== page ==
I’m a freelance writer, mostly writing blog posts for businesses in the travel and food industries. I’m also a marketer, so I do some of that consulting stuff too.

I really believe that marketing is subjective and that something that works for one business is likely not to work in the same way for another. So, I don’t talk about anything businesses have to do or even ‘should’ do. I’d love businesses to be more creative and use content marketing to do more of what they enjoy while getting a more personable image across to potential customers. Marketing could be an exciting chance for a new project and to get yourself out there but we seem to have made it into such a chore.

I couldn’t agree more! We both work in a world which can quickly swing between projects which are brilliantly creative to ones that are mind-numbingly mundane. Have you been given any great business advice along the way?

I read a blog post recently that essentially said: “stop fucking around and get on with it”.

I’m that person that plans everything and wants everything to be perfect before I start working on something and it does hold me back. That blog post probably wasn’t the first one I’ve read like that but, for whatever reason, it made me think. Since then, I’ve been simplifying everything and just getting on with writing and enjoying what I do without all the meticulous planning and worrying. I feel so, so much happier.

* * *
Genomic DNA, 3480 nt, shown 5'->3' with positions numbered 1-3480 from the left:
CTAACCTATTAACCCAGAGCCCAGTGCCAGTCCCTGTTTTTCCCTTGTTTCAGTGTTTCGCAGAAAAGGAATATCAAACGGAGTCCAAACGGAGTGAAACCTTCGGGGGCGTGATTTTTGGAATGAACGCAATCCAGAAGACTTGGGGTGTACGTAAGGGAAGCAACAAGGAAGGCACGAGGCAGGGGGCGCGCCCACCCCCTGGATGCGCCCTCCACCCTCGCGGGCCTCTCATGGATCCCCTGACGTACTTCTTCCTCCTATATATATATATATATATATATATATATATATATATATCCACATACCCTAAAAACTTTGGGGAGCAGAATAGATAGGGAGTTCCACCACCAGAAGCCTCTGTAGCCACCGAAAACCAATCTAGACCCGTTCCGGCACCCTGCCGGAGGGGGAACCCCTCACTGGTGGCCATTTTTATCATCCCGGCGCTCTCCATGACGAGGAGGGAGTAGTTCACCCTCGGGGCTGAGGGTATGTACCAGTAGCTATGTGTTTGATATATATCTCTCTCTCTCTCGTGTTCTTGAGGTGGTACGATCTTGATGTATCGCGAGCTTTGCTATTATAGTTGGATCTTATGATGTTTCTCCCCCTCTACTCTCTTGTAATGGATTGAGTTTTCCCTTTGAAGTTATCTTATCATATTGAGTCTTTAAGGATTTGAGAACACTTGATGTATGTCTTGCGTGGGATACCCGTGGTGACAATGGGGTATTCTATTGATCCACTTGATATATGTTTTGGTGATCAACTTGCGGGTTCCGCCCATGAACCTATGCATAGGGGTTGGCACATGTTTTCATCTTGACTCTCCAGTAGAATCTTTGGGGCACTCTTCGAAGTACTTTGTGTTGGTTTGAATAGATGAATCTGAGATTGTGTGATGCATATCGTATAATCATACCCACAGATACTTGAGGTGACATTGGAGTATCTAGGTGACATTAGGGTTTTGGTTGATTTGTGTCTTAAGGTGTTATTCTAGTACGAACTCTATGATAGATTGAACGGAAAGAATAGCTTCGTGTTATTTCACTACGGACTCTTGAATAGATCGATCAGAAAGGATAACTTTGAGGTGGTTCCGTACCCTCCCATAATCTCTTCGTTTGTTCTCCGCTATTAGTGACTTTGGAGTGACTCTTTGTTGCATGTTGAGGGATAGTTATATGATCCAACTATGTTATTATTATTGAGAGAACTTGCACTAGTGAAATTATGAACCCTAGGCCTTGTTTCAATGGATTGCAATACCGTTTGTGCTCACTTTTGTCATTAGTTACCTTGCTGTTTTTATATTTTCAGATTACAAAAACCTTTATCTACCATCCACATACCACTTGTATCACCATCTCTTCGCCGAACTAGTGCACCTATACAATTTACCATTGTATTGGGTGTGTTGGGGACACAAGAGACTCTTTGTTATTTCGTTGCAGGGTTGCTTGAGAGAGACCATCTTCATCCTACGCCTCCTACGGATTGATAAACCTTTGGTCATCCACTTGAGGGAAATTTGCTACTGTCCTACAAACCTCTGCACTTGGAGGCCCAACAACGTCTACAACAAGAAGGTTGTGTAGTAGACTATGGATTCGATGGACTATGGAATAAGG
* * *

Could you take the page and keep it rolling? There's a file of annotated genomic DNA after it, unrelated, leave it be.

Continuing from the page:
And hearing you say that makes me happy! Honestly. So while we’re talking about simplifying, is there a superpower which would make your work easier?

Reading minds!!

Not only would I be able to find out what clients are really thinking and get more of an idea of what they want from my work, but it might put my mind at ease. I’m an overthinker, and I’ll usually think my work is crap until someone tells me otherwise and, even then, I’ll often assume they’re just being nice. Finding out what they really think about my work would (hopefully) make me feel good about what I do and give me some proper, constructive criticism.

I’d love to be able to read clients’ minds too, it’d save so much time! What would you say is the most important thing you use for your work, other than your computer or phone?

My notebook!